These days, it seems like every time you go to a movie theater, there are always a couple posters for films that have been adapted from books.
In each leap from the page to the screen, changes are made. This is understandable, of course-- different mediums require different modes of storytelling. Book scenes that involve time spent in a character's head might translate to "slow" on the screen. However, sometimes instead of simply modifying things, film adaptations add entirely new scenes that were never in the book.
Occasionally this adds to the story, but sometimes it's just plain baffling, and all you can ask is: Why? What was going on in the filmmakers' minds, and why did they think that was a logical decision? Or, in other words: WTF?!
Here are some of the culprits. I tried to include as broad and random a selection as possible so that there is something for everyone:
There are many more film adaptations I could have mentioned, including others where the films actually improved upon the books (the last Twilight movie's "battle" scene, everything about The Hunger Games), or others where the entire ending is changed (My Sister's Keeper) or still others where the personalities of the protagonists are changed (Sherlock Holmes, How I Live Now). Very rarely, there are films that actually stay true to the book (The Silence Of the Lambs, Jane Eyre, The Perks of Being a Wallflower). And then there is the category of film that stands by itself, the category of "Let's take an iconic book monster and give him a distracting hairstyle that resembles boobs, for no reason at all" (Francis Ford Coppola's 1992 Dracula).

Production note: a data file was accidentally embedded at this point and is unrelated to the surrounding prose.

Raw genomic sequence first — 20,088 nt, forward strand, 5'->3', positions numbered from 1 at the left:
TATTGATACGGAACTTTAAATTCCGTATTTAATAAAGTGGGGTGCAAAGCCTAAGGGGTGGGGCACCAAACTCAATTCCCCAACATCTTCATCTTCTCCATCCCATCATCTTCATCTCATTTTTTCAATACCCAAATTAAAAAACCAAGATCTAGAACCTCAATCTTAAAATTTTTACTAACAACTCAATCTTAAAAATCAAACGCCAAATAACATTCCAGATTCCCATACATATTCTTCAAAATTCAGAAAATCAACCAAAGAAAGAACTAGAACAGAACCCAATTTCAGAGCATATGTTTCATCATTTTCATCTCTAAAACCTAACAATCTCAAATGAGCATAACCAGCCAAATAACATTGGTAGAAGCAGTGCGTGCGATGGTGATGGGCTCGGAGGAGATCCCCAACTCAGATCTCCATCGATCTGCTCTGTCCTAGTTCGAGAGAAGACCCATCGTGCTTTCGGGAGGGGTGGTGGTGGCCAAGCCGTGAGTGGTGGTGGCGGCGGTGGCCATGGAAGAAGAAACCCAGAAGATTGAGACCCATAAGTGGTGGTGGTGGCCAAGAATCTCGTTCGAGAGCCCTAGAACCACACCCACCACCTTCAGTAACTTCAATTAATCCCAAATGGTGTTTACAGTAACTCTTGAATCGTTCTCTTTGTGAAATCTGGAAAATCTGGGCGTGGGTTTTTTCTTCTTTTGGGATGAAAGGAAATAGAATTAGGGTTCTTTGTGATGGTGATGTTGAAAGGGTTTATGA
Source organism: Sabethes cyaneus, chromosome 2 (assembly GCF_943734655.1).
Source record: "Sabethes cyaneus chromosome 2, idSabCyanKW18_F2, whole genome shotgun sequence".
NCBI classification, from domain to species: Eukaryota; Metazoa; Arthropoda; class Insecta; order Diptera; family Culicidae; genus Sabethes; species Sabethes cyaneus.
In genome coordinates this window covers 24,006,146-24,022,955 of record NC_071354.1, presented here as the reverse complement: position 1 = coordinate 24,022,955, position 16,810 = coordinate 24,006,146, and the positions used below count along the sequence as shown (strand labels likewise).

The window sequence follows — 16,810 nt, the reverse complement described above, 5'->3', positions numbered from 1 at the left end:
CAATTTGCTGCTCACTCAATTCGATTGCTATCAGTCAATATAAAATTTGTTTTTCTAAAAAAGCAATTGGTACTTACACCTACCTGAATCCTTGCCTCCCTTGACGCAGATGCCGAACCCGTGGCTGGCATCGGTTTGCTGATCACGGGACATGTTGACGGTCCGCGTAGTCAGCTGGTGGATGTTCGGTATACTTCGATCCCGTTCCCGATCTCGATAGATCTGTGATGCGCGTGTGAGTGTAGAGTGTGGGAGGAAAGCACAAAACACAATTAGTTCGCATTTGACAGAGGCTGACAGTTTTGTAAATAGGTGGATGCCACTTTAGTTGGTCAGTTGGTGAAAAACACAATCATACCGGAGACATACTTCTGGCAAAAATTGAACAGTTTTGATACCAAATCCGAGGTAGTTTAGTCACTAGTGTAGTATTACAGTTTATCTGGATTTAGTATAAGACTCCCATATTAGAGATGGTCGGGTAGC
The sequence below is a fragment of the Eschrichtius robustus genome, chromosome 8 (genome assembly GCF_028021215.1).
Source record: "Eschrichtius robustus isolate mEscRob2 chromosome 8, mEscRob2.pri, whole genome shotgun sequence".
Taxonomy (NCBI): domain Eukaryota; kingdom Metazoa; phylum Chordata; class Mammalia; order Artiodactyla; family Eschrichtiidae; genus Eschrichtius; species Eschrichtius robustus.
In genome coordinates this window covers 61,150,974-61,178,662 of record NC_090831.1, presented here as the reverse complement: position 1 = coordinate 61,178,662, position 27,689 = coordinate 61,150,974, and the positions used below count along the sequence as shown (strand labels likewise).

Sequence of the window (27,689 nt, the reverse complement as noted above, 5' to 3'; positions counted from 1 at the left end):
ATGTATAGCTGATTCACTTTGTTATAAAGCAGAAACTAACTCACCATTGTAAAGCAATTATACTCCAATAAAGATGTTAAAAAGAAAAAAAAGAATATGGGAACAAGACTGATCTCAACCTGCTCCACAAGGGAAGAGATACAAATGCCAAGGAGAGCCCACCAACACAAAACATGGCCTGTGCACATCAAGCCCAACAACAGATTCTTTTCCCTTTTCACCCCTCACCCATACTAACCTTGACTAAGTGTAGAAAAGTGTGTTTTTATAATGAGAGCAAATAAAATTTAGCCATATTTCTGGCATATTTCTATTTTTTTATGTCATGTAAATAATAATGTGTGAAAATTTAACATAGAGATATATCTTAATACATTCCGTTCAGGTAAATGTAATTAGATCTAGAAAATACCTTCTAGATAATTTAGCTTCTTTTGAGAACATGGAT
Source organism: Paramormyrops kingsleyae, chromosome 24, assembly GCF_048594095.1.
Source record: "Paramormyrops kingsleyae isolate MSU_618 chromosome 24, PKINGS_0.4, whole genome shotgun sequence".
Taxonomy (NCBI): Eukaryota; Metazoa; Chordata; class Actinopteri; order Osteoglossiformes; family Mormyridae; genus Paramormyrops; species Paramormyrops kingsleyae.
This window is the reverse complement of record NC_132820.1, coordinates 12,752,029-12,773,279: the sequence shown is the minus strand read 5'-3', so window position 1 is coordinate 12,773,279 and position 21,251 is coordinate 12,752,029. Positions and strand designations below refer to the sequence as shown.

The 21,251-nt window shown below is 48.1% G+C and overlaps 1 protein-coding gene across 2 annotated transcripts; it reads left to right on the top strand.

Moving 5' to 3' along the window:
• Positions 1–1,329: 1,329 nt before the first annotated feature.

As Hollywood keeps mining books for ideas, the question of whether they have any original ideas anymore remains (I don't have an answer for that). But this year, there is an entire lineup of new adaptations coming out, including The Giver, The Fault in Our Stars, A Long Way Down, Dark Places, Vampire Academy, Labor Day, Winter's Tale, Divergent, This is Where I leave You, The Maze Runner, and more. Whether they will attempt to get creative with the material and prompt some "WTF?" moments from the audience remains to be seen.
No matter their faults, there is one thing Hollywood can accurately predict about the general public: There will always be those of us book readers who know they will butcher the book but masochistically go to see the movie anyway.